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As a child, Cortney spent every day with her nose stuck in a book to the neglect of her chores, a habit that persists to this day. When she can be persuaded away from her books (usually with promises of chocolate), you can find her working on her novel, watching period dramas, listening to KPop, or arranging flowers. Her reading kryptonites include fairy tale retellings, Austen interpretations, YA fantasy, historical romance, and contemporary romcoms. Come find her if you ever want to chat about Downton Abbey, cheer on the Sun Devils, debate the merits of Matilda's book and movie versions, or reminisce about the magnificence of Mariah Carey's Daydream album.
Andy Weir (The Martian) and Sarah Andersen (Sarah’s Scribbles) team up for the zaniest, swashbuckling, multiverse mashup you’ve ever seen. Alice Liddell, Dorothy Gale, and Wendy Darling, now teenagers, meet at Cheshire Crossing boarding school. Not content to sit quietly, Alice steals Dorothy’s slippers and escapes to Oz, dragging Wendy with her in the process. Soon all three teens are jumping from world to world, inadvertently introducing the Wicked Witch to Captain Hook with disastrous results. They’ll have to band together to save all the worlds and get back home. This tale is irreverent, anachronistic, and loads of fun. Suggested ages 14 +
When her friends’ interests start to differ from her own, 12-year-old Lola holds a seance tea party for her Halloween birthday party to have fun by herself. Alexa, the ghost haunting Lola’s house, shows up and reveals she was Lola’s childhood imaginary friend. Reunited, the friends head off for some Halloween fun. As time passes, each girl slowly realizes growing up is inevitable - but they won’t have to do it alone. Reimena Yee’s fun, bright, cartoonish art style breathes life into this touching story of deep friendship and the perpetual magic of childhood.
After watching Into the Spider-Verse, I wanted more Miles Morales. Fortunately, Justin A Reynolds and illustrator Pablo Leon did, too, and their love for Miles has manifested in Shock Waves, a middle-grade adventure graphic novel. Leon’s illustrations are bright and fun, bringing Reynolds’ quick-paced tale of Miles juggling being a superhero, a son, and an artist, to life. When an earthquake hits his mother’s homeland of Puerto Rico, Miles quickly organizes a fundraiser to help. But after a new classmate’s father goes missing, Brooklyn’s own webslinger puts on his detective cap and discovers a sinister connection between the two events.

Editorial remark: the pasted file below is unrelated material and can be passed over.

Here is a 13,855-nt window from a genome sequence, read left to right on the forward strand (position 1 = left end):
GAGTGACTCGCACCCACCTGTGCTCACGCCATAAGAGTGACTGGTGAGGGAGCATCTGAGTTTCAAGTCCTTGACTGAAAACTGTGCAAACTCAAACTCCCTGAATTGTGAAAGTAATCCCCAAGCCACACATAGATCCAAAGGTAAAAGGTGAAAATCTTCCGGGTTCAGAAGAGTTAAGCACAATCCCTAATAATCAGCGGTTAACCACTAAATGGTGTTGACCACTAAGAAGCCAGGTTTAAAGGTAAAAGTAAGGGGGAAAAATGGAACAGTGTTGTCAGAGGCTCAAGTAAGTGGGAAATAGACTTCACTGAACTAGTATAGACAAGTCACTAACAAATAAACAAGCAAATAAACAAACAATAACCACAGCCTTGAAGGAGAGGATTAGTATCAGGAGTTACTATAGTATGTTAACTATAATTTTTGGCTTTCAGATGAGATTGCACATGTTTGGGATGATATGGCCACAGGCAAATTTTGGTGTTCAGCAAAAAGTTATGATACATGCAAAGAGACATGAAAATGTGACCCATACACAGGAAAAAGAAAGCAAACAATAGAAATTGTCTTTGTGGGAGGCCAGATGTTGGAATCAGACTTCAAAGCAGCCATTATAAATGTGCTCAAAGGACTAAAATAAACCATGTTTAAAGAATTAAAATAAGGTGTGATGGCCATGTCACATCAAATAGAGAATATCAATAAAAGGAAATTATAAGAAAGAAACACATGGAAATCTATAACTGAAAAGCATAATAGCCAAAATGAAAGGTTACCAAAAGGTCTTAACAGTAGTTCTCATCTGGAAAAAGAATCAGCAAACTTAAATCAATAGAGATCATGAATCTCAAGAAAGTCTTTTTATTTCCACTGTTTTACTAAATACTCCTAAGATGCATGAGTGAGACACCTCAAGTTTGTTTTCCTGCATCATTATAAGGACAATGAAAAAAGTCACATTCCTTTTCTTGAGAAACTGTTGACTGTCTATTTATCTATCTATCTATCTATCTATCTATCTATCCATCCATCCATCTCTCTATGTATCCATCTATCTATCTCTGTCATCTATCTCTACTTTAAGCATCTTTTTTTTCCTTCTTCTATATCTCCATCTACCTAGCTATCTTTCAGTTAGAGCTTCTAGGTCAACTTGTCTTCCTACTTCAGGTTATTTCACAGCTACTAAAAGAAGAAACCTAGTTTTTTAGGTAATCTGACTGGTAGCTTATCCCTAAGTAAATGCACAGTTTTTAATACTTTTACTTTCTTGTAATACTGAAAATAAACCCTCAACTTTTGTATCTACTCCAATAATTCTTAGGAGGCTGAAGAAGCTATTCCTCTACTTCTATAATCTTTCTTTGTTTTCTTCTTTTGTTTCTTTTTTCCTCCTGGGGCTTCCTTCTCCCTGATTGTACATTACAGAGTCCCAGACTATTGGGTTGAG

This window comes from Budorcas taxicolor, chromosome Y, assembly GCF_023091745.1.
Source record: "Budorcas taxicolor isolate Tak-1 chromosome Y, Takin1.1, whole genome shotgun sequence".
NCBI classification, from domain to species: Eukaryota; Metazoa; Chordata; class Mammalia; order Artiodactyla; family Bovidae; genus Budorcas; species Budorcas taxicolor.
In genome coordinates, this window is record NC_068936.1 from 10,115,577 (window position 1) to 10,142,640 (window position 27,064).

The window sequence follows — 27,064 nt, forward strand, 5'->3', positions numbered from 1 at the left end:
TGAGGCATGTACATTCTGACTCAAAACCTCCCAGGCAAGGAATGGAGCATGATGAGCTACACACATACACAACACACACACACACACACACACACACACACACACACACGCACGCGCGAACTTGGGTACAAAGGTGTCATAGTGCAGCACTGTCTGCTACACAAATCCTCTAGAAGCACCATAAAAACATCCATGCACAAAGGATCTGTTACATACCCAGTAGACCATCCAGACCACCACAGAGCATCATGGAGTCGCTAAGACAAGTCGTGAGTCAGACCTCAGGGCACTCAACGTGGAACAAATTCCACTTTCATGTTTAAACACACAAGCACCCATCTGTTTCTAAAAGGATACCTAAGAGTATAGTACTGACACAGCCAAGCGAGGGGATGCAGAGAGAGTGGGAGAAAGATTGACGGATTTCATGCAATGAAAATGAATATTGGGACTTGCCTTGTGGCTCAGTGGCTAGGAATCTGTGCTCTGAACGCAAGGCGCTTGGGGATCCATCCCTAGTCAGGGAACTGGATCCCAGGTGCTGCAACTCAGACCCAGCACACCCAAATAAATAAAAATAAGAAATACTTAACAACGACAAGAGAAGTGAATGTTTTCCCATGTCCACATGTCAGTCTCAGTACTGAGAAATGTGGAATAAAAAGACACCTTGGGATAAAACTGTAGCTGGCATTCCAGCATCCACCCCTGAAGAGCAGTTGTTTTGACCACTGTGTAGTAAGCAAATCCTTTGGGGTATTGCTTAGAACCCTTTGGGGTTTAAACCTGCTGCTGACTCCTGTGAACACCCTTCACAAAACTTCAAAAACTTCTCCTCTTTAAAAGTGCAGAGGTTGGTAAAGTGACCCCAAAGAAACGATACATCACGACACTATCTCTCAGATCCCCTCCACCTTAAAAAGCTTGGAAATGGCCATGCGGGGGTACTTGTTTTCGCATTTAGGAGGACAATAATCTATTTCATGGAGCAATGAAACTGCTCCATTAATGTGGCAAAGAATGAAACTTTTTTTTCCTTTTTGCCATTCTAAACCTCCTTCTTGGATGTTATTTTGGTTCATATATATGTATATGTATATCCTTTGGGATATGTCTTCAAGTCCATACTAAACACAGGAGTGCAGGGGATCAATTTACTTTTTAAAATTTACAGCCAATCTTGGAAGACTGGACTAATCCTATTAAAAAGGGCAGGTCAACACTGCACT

This book was an absolute delight from beginning to end. Through the eyes of a lonely social worker, TJ Klune introduces readers to a magical, dreamy world. After being a case manager for magical children for almost 20 years, Linus has sunk fully into the drudgery of his job. It’s only after he’s assigned to investigate Marsyas Island Orphanage, its mysterious director, and the highly classified (read: dangerous) children living there, that Linus begins to wake up and realize that there may be more to life. Sweet, heartwarming, and utterly endearing.
Though she tries, Sophie can't control her magic. She's sent to train with her great-aunt; instead of encouraging her, however, Auntie offers nothing but criticism, crushing Sophie's spirits. Determined to prove her capability, Sophie attempts a powerful spell and accidentally intertwines her magic with a young water dragon named Lir. Together, they’ll have to figure out how to get him home, but Sophie’s anxieties and fears that she’ll never be a good witch threaten to overwhelm her. Tidesong is a charming story about unlikely friendship and finding your own path, even when your biggest naysayer is yourself.